We built Untitled on values of kindness, something we feel the world needs now more than ever. We are aware of the opportunity created by having a platform that can be used to elevate & amplify the voices of others. To assist our community, we have collated a simple resources page so that you can easily find ways in which you can help learn about and support the BLM movement.


After the crazy year that was 2020, it is more & more vital for those that are privileged to become an ally for marginalized communities. How? Speaking up, educating & fighting for human rights causes - even if they don’t affect you. Here are some things you can do to be a better ally ♡

  • Research - Understanding the history of discrimination is key as there is a lack of knowledge and erasure of history in society. Don’t expect those that are oppressed to explain everything to you, movies or documentaries are helpful if reading isn’t your thing ! 
  • Listen - If your marginalised friends do decide to discuss their oppression with you- listen, listen, listen! As an ally, you’ll constantly be learning.  
  • Don't practice performative allyship - An example of this was during the Black Lives Matter protests in the summer of 2020. Floods of black squares were posted to show solidarity to the movement, but shortly after, not much changed. Being performative means exploiting someone's struggles for your own gain. Even though you may have good intentions with acts such as this- if you want to help, make sure there are real actions behind it. 
  • Speak up in your own social circles- In the absence of marginalised people it's important to speak up and defend them in social circles they don’t have the privilege to access- in the workplace, with your family members, friends. Challenge those who are encouraging the mistreatment of people.
  • Show up!- Show up in ways that matter- Take responsibility, educate your peers, attend protests & marches, sign petitions and donate if you can !

Educational Resources

Whether you want to learn more about the rich history and culture of black people, or you’re looking to learn more about the history of oppression black people have suffered – and the inspirational opposition to it through the ages – there’s a wealth of books and films that can expand your understanding. 


‘Women, Race & Class’ by Angela Davis

A groundbreaking exploration of the intersection of related oppressions – how the system works to keep down women, blacks, and workers, all at once.


‘Why I’m No Longer Talking to White People About Race’ by Reni Eddo-Lodge

This book on the reality of structural racism in Britain has shot to the top of the best-seller charts  – making Eddo-Lodge the first black author to top the charts in the UK.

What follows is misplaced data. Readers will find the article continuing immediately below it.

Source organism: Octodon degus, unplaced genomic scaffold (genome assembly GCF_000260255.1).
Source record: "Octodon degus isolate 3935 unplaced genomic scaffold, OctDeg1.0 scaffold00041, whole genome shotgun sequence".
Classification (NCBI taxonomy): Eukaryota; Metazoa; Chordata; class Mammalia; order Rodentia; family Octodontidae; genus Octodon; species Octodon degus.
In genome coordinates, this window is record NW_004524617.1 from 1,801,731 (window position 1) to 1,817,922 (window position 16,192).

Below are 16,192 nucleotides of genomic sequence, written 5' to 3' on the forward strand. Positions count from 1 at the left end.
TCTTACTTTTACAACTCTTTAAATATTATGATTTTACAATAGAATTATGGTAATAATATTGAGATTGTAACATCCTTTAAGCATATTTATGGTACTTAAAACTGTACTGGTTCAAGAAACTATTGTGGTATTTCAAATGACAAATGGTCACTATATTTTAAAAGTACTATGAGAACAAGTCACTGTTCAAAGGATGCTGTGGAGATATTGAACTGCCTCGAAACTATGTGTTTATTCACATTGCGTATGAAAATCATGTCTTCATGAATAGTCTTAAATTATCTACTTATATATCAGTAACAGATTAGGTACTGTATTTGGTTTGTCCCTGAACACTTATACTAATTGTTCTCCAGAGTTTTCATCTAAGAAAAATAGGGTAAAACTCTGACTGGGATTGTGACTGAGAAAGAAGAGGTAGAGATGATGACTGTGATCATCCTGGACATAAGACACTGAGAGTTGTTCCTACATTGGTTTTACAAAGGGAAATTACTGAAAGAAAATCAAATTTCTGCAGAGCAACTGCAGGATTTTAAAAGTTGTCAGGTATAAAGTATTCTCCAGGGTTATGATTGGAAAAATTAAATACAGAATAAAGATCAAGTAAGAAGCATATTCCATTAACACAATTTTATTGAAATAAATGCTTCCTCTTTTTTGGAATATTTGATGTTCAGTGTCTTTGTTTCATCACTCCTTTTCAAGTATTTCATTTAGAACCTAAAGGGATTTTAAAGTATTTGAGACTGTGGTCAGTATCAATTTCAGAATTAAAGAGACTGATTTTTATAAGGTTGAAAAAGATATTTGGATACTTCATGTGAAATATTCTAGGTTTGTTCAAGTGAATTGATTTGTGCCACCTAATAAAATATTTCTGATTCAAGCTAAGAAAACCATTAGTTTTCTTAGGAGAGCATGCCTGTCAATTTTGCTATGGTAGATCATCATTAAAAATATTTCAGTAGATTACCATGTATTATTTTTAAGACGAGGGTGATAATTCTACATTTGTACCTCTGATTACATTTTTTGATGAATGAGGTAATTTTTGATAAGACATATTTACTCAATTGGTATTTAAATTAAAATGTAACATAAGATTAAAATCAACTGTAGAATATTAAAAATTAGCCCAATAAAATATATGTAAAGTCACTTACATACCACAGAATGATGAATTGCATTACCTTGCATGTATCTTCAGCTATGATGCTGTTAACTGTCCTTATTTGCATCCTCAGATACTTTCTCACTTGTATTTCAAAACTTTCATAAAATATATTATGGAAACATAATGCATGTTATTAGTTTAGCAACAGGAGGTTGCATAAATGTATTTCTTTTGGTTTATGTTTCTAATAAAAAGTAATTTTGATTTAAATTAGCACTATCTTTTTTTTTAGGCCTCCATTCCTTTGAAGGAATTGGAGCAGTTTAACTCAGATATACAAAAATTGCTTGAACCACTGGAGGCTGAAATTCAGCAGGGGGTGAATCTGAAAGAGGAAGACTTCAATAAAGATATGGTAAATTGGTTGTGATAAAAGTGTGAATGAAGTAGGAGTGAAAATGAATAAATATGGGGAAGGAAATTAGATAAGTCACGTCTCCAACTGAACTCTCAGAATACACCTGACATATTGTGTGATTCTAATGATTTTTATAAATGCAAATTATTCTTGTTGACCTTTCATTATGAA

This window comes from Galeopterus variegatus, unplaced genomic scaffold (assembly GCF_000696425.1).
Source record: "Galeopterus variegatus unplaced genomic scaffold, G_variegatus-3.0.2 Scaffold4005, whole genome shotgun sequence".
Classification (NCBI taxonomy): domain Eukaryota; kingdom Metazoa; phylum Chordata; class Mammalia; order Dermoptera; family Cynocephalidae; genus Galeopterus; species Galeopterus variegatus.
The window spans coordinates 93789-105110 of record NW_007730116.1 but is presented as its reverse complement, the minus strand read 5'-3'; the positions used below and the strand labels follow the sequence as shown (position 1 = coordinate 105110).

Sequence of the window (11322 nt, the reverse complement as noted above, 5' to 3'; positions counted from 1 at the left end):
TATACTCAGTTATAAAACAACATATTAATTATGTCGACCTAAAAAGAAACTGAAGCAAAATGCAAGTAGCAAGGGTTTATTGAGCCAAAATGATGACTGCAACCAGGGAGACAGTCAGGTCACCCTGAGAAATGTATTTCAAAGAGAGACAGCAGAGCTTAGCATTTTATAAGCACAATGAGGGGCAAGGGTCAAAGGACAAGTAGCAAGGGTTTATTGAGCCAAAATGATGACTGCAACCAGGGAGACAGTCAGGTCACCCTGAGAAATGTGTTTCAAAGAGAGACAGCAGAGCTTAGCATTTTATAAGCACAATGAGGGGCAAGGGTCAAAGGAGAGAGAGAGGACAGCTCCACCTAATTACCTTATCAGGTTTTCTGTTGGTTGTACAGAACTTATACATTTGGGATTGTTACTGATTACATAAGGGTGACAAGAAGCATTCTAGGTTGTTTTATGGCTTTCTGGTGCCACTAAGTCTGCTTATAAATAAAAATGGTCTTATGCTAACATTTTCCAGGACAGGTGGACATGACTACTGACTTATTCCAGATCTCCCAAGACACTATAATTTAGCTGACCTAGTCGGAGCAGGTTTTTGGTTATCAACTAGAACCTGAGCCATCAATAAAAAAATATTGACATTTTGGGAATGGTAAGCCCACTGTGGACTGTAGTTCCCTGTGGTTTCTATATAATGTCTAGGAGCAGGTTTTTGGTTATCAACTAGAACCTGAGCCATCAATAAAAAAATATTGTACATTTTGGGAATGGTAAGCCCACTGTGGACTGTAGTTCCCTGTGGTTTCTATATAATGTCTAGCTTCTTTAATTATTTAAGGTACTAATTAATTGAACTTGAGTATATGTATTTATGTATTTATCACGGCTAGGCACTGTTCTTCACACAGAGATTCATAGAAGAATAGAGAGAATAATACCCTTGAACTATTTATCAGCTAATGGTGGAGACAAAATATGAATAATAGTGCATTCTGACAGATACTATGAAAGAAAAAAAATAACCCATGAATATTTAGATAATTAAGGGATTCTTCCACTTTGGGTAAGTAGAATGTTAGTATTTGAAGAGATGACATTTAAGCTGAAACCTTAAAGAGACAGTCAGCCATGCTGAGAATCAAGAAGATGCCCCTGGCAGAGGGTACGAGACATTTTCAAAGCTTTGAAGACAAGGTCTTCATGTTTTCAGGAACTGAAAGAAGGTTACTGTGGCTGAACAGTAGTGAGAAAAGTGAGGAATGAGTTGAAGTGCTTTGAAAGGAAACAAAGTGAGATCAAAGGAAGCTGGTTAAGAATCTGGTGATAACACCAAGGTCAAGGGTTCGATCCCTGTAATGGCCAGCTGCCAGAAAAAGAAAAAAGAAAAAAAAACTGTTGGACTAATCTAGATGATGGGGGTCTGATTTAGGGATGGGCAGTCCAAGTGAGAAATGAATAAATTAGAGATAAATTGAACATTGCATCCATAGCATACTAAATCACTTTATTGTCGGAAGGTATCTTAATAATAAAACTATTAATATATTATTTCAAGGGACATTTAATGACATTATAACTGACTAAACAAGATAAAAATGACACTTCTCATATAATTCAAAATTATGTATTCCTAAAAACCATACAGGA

‘Natives: Race and Class in the Ruins of Empire’ by Akala

Musician, activist, and academic Akala charts the historical legacy of British racism and colonial oppression.


‘Unapologetic: A Black, Queer, and Feminist Mandate for Radical Movements’ by Charlene Carruthers

Exploring the history of black liberation back to the Haitian Revolution, Carruthers appeals to her readers to make black liberation more queer, more feminist, and more radical.


We can recommend and as black owned bookstores to acquire these books from!


‘13th’ by Ava DuVernay

In this documentary, director DuVernay contends that slavery in the United States was replaced by systemic oppression of black people – through the prison system, the war on drugs, and longstanding police and public violence.


‘The Black Power Mixtape 1967–1975’ by Göran Olsson

A collection of news footage – shot in the late 1960s and early 70s by Swedish national television – that acts as a unique portrait of the black activists at the forefront of the radical civil rights movement. Featuring interviews with Angela Davis, Stokely Carmichael, and Huey P. Newton.


‘I Am Not Your Negro’ by Raoul Peck

This documentary collects author James Baldwin’s observations on American history and racial injustice, including his thoughts on civil rights leaders Medgar Evers, Malcolm X, and Martin Luther King Jr.

Funds and charities to donate to


Donations will go toward paying bail or bonds to release protesters jailed in states with bail or bond systems.



Single donations will be split between multiple organizations, with the ability to adjust what goes where.


Donations will help fund education in young people about race.


Donations will go toward providing immediate mental-health and health-care support, monetary support, and education to Black LGBTQ communities.


Other ways in which you can help

-Sign active petitions

-Continue to use your platform to share useful resources

-Use your voice! Start conversations and use your voice to have difficult conversations about racism

-Attend protests and marches to show your support

-Support your local and online Black-owned businesses

-Share and support Black creatives and artists

-Amplify Black organisers, activists and voices

-Continue to take responsibility for educating yourself and understand your privilege